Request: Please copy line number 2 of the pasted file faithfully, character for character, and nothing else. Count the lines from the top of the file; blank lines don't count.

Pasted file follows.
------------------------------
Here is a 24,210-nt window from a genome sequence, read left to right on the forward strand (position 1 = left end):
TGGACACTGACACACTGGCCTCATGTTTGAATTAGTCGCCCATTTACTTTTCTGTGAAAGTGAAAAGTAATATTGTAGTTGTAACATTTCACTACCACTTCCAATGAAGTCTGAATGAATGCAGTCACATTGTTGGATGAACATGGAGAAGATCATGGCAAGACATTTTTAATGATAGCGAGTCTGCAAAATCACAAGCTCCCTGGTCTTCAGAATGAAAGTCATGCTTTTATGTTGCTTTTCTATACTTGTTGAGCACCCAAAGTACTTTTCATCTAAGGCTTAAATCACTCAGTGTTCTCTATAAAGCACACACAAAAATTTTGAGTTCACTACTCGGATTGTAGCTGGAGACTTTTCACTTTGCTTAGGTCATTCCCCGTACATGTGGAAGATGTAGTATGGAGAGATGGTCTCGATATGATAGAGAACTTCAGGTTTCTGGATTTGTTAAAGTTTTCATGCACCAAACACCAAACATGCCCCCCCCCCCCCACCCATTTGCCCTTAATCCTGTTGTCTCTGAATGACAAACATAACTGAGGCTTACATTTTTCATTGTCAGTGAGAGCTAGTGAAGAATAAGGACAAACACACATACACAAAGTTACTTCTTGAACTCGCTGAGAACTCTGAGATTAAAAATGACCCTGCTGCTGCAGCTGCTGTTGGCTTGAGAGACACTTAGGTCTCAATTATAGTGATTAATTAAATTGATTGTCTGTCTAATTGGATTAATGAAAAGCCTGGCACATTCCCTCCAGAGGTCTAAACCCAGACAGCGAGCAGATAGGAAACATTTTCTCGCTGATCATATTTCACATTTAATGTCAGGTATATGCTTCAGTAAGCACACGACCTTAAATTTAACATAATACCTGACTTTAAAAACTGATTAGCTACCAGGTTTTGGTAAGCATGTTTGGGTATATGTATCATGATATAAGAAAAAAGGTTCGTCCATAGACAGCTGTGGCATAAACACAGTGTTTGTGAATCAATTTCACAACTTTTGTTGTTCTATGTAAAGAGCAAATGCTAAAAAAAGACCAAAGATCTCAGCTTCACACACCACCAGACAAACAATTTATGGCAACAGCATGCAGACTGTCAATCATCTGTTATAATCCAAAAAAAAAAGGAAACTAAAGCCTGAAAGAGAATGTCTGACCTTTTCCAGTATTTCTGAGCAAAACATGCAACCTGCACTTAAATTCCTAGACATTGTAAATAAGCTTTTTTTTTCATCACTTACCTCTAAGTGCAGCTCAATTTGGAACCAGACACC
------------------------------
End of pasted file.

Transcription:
TGGACACTGACACACTGGCCTCATGTTTGAATTAGTCGCCCATTTACTTTTCTGTGAAAGTGAAAAGTAATATTGTAGTTGTAACATTTCACTACCACTTCCAATGAAGTCTGAATGAATGCAGTCACATTGTTGGATGAACATGGAGAAGATCATGGCAAGACATTTTTAATGATAGCGAGTCTGCAAAATCACAAGCTCCCTGGTCTTCAGAATGAAAGTCATGCTTTTATGTTGCTTTTCTATACTTGTTGAGCACCCAAAGTACTTTTCATCTAAGGCTTAAATCACTCAGTGTTCTCTATAAAGCACACACAAAAATTTTGAGTTCACTACTCGGATTGTAGCTGGAGACTTTTCACTTTGCTTAGGTCATTCCCCGTACATGTGGAAGATGTAGTATGGAGAGATGGTCTCGATATGATAGAGAACTTCAGGTTTCTGGATTTGTTAAAGTTTTCATGCACCAAACACCAAACATGCCCCCCCCCCCCCACCCATTTGCCCTTAATCCTGTTGTCTCTGAATGACAAACATAACTGAGGCTTACATTTTTCATTGTCAGTGAGAGCTAGTGAAGAATAAGGACAAACACACATACACAAAGTTACTTCTTGAACTCGCTGAGAACTCTGAGATTAAAAATGACCCTGCTGCTGCAGCTGCTGTTGGCTTGAGAGACACTTAGGTCTCAATTATAGTGATTAATTAAATTGATTGTCTGTCTAATTGGATTAATGAAAAGCCTGGCACATTCCCTCCAGAGGTCTAAACCCAGACAGCGAGCAGATAGGAAACATTTTCTCGCTGATCATATTTCACATTTAATGTCAGGTATATGCTTCAGTAAGCACACGACCTTAAATTTAACATAATACCTGACTTTAAAAACTGATTAGCTACCAGGTTTTGGTAAGCATGTTTGGGTATATGTATCATGATATAAGAAAAAAGGTTCGTCCATAGACAGCTGTGGCATAAACACAGTGTTTGTGAATCAATTTCACAACTTTTGTTGTTCTATGTAAAGAGCAAATGCTAAAAAAAGACCAAAGATCTCAGCTTCACACACCACCAGACAAACAATTTATGGCAACAGCATGCAGACTGTCAATCATCTGTTATAATCCAAAAAAAAAAGGAAACTAAAGCCTGAAAGAGAATGTCTGACCTTTTCCAGTATTTCTGAGCAAAACATGCAACCTGCACTTAAATTCCTAGACATTGTAAATAAGCTTTTTTTTTCATCACTTACCTCTAAGTGCAGCTCAATTTGGAACCAGACACC